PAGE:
The Guadalupe River: Escape the Texas Heat

The Guadalupe River: Escape the Texas Heat


Texas, Guadalupe River, outdoor adventure, tubing
Escaping the Texas heat on the Guadalupe River

A Cool Reprieve

The Guadalupe River lovingly called “the Guad” by locals of the Lone Star state, winds and meanders its way through Texas Hill Country. It flows past carved out limestone cliffs and mounds of gnarled cypress roots looking like they are dipping their toes in the river as they reach for water. A favorite destination for locals and visitors alike who are trying to escape some of Texas’ sweltering hot summer humidity. Thousands will travel to this cool water mecca over the course of a summer for a day of kayaking, tubing or rafting.

Floating past striated limestone cliffs lining the Guadalupe River
Cypress trees, Texas, Guadalupe River,
Cypress trees dipping their toes in the water of the Guadalupe.

Guadalupe River – A Texas Gem

Located roughly a one hour drive from both San Antonio and Austin makes floating the Guadalupe an easy day trip or a quick relaxing weekend getaway. Along the twelve miles of river are over 30 outfitters eager to help you have a safe and fun float adventure by renting tubes, kayaks or rafts. The outfitters rent two different types of heavy rubber tubes. One style is the standard open-bottom tube that you sit in the other style has a closed-bottom. The closed-bottom innertube is ideal for holding small coolers with cold drinks and snacks or dry bags for towels and a change of clothes.

Guadalupe River, Texas, outdoor, adventure
A tethered “cargo” tube with a bottom holding our cooler.

If you are not familiar with dry bags, they are an absolute must for water activities such as kayaking, rafting, or even hiking because you just never know when a little rain cloud is going to camp out over you. Dry bags come in a variety of sizes from 2L (safely holds keys and a phone) to 50L (good for towels and a change of clothes) depending on your need. Check out a wide selection here.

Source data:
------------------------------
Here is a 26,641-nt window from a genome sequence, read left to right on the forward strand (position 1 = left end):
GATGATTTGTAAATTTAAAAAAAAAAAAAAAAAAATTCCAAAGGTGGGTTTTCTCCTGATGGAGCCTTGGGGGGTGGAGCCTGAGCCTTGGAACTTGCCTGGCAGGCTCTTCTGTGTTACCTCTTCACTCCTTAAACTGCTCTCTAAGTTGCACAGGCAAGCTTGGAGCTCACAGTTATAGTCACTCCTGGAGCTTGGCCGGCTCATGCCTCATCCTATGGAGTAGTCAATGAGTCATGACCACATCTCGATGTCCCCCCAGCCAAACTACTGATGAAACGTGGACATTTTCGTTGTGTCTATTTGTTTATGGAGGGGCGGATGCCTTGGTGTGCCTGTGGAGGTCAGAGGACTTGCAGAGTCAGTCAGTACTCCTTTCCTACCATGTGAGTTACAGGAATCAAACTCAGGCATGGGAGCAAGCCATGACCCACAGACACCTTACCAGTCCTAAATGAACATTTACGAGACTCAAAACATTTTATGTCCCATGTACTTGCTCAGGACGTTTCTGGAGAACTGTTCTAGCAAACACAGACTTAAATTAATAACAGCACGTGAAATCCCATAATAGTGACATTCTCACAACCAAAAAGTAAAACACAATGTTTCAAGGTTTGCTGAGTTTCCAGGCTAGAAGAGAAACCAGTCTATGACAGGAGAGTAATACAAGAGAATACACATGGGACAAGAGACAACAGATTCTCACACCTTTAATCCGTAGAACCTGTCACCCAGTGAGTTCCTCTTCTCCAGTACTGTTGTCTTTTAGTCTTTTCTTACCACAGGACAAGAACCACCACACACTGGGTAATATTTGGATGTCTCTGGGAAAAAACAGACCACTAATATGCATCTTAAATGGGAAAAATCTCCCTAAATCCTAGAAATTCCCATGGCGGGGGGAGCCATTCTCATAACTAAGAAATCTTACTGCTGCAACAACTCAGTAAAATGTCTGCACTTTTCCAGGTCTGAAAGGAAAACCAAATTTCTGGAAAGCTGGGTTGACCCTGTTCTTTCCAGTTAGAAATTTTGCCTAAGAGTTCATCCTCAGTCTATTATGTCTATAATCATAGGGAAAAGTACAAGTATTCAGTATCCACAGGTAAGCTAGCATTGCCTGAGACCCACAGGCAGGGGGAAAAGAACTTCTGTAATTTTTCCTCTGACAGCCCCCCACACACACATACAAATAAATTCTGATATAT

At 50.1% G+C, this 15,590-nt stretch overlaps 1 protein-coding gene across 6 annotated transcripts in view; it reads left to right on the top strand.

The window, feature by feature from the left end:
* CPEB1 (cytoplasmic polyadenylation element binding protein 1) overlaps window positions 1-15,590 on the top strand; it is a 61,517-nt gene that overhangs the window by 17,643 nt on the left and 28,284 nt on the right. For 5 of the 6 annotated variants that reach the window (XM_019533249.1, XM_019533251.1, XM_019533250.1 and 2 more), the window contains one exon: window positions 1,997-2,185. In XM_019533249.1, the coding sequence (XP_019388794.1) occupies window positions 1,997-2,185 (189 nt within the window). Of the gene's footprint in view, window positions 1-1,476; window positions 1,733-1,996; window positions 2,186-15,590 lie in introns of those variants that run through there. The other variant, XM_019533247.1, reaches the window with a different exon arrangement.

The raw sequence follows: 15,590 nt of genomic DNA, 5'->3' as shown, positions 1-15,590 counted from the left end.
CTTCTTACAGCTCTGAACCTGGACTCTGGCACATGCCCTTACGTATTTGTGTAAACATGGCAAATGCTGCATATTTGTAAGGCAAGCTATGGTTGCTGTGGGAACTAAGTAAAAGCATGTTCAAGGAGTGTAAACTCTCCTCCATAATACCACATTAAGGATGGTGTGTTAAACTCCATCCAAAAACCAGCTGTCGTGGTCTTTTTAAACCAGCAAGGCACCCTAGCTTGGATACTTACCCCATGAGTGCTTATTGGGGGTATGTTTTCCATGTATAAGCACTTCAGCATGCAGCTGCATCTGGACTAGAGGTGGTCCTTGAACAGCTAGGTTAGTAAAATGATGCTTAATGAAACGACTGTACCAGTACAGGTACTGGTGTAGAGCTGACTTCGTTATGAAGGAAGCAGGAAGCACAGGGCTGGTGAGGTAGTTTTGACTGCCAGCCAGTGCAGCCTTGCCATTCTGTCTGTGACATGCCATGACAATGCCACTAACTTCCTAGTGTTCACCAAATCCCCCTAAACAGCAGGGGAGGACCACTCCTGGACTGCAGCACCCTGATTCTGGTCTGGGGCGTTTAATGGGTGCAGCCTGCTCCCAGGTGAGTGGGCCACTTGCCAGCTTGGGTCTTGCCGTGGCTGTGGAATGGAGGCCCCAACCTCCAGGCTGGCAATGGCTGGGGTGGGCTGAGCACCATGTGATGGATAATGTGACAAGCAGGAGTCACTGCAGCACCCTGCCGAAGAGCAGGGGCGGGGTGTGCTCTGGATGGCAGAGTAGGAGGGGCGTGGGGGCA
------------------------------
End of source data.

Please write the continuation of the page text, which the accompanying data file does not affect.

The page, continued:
The Needed Equipment

The sun reflecting off the water is deceptively brutal so make sure to bring sunscreen, sunglasses, and a brimmed hat to protect your face. I prefer to wear sunglasses that hug and wrap around the sides of my face so my eyes are fully protected and less chance of them falling off into the water.

I also prefer a hat with a medium brim that is slightly snug, but not so much that blood circulation is minimized to your noggin. Another important article to wear is a pair of water shoes. Flip flops, no matter how cute they are, will not cut it. You are bound to lose one and unless you are a one-legged pirate, you will either throw the other one out or give it to your dog to chew on. The best type of water shoe to wear is something that has a heel strap or complete foot coverage.

Guadalupe river, Texas, outdoor, adventure
Hanging out, relaxing, wearing my brimmed hat.

A group of friends and I chose to make a weekend of it. We had a fabulous time slowly meandering down the river rolling over rocks in our tubes, with the occasional whitewater rush. It may sound a bit daunting to “hit” whitewater while our tushies were dragging in the water, but at this particular float time, the Guadalupe was only about knee deep in most places. Several stretches of the river the water flowed slow enough that one of our group actually took a nap on their tube.

Just a bit of Guadalupe “whitewater rapids”

Be on the Lookout for Sleeping Beauty

After the aforementioned napper woke from his Sleeping Beauty intermission – I will mention that it was difficult to not tip his tube or at the very least splash him – we hand-paddled to one of the many beach locations to stretch our legs and break out lunch from the coolers. Floating the Guadalupe is all about relaxing and not being hurried. Take the time to pull your tube to the side of the river to explore the banks, stretch your legs and let your body warm up from being in the cool water.

The end of the trail

We knew we were nearing the last mile of the float trail when we started seeing banners from the different outfitters stating to exit right or to “exit after bridge” as was our case. Our outfitters were waiting for us, helped us out of the water, and loaded our tubes in the truck.

Would I do it again? Yup. Already have the plans set. I may bring a water blaster this time to keep Sleeping Beauty on his toes.

This article contains affiliate links. Help support my endeavor exposing details about what to see and do while exploring this third rock from the sun by following the links provided. From beach bars to five stars I thank you.

About Donna

Helping mid-life empty nesters discover adventurous, authentic experiences in cuisine, cocktails, and countries - from beach bars to five-stars

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